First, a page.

Is it hokey? Or is it history? It’s hard to tell at first glance in Fredericksburg, Texas, at least when you come for Oktoberfest as we did a year ago. This October festival means that Main Street, with its nineteenth century houses is bedecked with Texas state flags and German ones. It means rowdy polka music, German beers for parents and an introduction to the sour delights of sauerkraut for the kids. Our kids said the name was apt, but it didn’t mean they didn’t enjoy experiencing the pungent cabbage treat.
We spent a lot of time exploring Texas on our last trip, and from the Big Bend to the riverboat glitz ofSan Antonio and the sky scrapers of Houston, there is a lot to see. Fredericksburg is a quintessential American find, with everything from a naval museum to comfy motels with no chain affiliations.
Our kids loved the beautifully maintained Main Street, which made an excellent early morning family stroll before the crowds came out to invade the antique shops with a vengeance. Even better was early lunch in the friendly Main Street German restaurant, Der Lindenbaum. Take a pause and a photo under the intricate carved wooden facade above the entry, and then enjoy the nutcracker collections and tin ceiling while ordering a tasty sandwich or two. The friendly owners brought our kids the first of their sauerkraut samples, gratis. The schnitzel, a house speciality, was truly awesome. Parent caveat: schnitzel and a German pilsner for lunch, and a hot Texas day, makes napping seem awfully appealing, but your kids may not comply.
After lunch came a trip to the Admiral Nimitz Naval Museum. Why a tribute to the water so far from the ocean? Well, we discovered the town is the home town and birth place of Chester Nimitz, commander of World War II’s Pacific fleet. We were impressed by the extensive displays of weaponry and Naval knowledge, and frankly even more so by the even handed treatment of Japan. We were able to share with our kids a nicely open minded look at why Japan entered the war. The Admiral Museum is located in the historic Nimitz Hotel which was once owned by Nimitz’ grandfather. Outdoors the Plaza of the President serves as a tribute to American presidents, ten in all, who served in the armed forces.
Just outside of town, you’ll find another striking monument: the enormous rock face of pink granite known as Enchanted Rock. If you go at twilight, you’ll be treated not only to a spectacular sunset reflecting on the rock and heightening its color, but a terrific star show. With no street lights and a relatively high elevation in whats known as the Llano Uplift region, you can point out the big and little dipper to the kids and still be close to town. We could even see the white blanket of stars that make up the milky way. If camping is your thing, this area has a pleasant, and uncrowded campground with bathroom facilities.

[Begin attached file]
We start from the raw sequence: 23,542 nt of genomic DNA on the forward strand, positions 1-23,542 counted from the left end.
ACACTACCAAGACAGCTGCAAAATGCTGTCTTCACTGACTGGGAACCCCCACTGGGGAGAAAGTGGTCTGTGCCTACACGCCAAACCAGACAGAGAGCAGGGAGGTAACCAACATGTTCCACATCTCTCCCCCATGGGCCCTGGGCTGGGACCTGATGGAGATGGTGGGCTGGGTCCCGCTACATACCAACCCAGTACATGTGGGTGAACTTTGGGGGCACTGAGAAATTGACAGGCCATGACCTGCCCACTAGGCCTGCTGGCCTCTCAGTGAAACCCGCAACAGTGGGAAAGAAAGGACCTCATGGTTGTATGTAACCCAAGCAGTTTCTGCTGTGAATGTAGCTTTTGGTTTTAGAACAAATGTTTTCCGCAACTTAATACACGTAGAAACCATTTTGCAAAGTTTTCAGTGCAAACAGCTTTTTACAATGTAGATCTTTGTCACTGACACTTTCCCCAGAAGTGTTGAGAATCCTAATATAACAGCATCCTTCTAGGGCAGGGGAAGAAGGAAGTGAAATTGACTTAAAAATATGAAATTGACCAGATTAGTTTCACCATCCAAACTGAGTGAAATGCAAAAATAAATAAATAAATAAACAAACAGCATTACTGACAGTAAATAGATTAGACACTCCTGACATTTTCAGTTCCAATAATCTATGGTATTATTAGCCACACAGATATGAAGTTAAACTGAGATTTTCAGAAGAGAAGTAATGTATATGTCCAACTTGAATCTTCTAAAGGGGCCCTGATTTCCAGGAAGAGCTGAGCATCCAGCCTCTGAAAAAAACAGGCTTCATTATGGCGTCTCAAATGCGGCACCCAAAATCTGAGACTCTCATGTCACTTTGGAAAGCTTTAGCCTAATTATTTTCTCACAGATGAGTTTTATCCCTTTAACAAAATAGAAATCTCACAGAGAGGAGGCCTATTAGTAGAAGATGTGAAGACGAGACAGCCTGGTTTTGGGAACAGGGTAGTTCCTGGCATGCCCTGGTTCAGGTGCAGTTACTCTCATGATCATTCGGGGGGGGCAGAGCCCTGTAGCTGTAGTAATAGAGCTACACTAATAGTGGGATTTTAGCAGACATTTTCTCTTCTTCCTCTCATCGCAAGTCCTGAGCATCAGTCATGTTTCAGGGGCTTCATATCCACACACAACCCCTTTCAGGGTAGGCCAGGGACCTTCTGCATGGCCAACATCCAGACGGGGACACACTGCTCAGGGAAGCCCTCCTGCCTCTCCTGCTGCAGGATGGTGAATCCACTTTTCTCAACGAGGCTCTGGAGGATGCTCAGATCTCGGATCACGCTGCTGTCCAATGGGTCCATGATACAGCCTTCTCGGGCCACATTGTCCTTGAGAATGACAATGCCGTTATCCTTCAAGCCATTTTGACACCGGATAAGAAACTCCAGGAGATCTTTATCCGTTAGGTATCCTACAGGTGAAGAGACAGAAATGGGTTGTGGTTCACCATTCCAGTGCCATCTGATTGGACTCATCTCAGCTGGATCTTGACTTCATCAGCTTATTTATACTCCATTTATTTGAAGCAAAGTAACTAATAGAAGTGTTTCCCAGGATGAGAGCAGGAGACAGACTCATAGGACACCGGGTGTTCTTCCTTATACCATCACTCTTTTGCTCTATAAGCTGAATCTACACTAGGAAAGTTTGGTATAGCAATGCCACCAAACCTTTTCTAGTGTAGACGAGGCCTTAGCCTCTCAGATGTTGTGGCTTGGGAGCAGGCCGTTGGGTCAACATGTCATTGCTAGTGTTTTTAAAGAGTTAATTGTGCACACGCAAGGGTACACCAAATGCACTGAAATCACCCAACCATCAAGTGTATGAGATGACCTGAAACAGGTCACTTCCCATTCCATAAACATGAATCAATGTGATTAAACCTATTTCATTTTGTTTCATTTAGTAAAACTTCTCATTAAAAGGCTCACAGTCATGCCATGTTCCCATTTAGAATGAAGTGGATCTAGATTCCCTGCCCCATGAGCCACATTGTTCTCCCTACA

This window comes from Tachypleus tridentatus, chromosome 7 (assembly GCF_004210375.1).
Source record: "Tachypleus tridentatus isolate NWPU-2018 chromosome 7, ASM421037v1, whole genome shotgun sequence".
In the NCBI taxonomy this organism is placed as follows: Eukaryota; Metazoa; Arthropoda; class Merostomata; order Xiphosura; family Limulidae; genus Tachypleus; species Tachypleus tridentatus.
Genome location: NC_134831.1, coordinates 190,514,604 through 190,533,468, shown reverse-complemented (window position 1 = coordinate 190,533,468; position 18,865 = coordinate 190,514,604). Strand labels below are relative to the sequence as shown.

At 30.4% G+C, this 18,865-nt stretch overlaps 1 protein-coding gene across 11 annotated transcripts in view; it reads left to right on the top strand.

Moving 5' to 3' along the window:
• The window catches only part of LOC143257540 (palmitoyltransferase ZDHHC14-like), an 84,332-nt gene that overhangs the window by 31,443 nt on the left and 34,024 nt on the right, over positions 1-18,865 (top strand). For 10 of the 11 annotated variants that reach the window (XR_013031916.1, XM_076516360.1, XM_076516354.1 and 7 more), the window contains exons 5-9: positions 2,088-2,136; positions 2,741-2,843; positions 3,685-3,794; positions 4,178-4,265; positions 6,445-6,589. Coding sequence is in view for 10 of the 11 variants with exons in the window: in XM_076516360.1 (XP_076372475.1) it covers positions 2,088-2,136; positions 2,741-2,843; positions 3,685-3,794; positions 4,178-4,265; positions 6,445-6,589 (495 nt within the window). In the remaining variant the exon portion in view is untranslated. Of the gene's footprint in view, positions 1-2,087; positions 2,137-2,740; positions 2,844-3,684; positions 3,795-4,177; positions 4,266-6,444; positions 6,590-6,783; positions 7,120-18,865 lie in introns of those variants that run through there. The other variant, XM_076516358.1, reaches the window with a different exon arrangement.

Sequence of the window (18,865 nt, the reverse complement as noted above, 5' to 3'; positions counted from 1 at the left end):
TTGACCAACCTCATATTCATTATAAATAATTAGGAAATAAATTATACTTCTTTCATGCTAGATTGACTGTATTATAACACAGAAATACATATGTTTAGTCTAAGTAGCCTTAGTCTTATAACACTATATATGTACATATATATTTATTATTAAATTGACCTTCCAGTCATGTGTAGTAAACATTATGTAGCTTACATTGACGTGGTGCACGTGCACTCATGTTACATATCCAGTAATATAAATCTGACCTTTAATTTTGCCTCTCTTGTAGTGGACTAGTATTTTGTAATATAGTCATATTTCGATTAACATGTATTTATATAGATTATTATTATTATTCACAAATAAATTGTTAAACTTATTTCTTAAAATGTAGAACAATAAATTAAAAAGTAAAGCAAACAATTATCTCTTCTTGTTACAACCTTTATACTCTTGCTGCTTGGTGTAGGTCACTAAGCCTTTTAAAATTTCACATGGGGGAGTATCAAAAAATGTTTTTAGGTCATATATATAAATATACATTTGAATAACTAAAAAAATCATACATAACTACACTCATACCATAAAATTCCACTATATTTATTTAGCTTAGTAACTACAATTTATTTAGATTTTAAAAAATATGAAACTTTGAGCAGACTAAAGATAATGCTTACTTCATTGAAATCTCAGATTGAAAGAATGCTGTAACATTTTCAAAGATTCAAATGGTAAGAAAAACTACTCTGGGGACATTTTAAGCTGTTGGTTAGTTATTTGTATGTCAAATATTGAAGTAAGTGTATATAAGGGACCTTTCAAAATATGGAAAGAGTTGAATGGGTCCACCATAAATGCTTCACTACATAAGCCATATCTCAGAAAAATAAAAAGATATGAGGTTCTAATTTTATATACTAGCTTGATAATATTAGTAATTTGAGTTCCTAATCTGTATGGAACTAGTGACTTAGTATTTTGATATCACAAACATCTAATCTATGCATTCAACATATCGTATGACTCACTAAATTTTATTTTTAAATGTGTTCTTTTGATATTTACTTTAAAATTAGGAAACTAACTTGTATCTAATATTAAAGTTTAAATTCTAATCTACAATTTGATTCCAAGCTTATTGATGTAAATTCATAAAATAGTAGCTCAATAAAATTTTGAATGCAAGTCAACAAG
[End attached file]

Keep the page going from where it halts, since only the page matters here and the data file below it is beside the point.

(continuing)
We opted to stay in town at the comfortable Frederick Motel right on Main Street. While not fancy by urban standards, it was clean, spacious, and incredibly child friendly. The manager on staff gave my kids a ball to play with – with the caveat not to toss it around inside the room.
Another great looking option is Sunday Haus Cottages located on a charming herb farm. We loved exploring the garden environment, and we had a lovely meal at the Farm Haus bistro, where organic ingredients with an emphasis on vegetables was truly enjoyed. Dining was outdoors, and the chef was extremely accommodating to the many different diets of our party. The cottages, though small, looked luxurious, and the name comes from small city houses built by outlying German settlers to use when they came to town from ranches or farms to attend church on Sunday.
The next morning we drove a short way out of town to explore the Lyndon B. Johnson State Park and Historic Site, which contains an early 1900′s German Farm. Park staffers portray early settlers in the Texas Hill Country, acting out chores such as cow milking, cooking, and garden tending. The park was not over crowded when we were there, and the kids were able to get a little hands on cow-milking action and taste a carrot fresh from the garden. There are also walking trails throughout the park, many of them pleasantly shaded. Also on site is the LBJ ranch, and while we did not take it, there is an auto tour available to follow.
Instead we opted first for a stop at a roadside farm stand. The Hill Country part of Texas surprised us with its bevy of fruit farms and wineries. We had some completely awesome blackberries which we were assured were fresh picked. That didn’t completely satiate us however, so we returned to town for another tasty German lunch: this time at the Fredericksburg landmark The Ausländer Restaurant and Biergarten. The prize here was German chocolate cake that was amazingly decadent and delightful. The kids got to burn off a lot of enjoyable energy dancing to the oompahpah style band on the outdoor patio.
A family at an adjoining table recommended yet another tourist draw in the region: Luckenbach Texas. Not so much a town as a tiny enclave, and one of the oldest settlements in the country, this 1849 Trading Post was established by a German settler who helped win Texas’ independence and set up the large general store still standing here. It’s fun to explore, stocking a variety of unusual items, penny candy, kids toys, and inexpensive souvenirs such as key rings in the shape of Texas. Family friendly country music is offered at night; we enjoyed a concert by Stoney LaRue, before returning to historic Main Street.
Fredericksburg Texas – Touring Hill Country; Tots & Travel, Family Vacations & Reviews
By Genie Davis, 8/2/11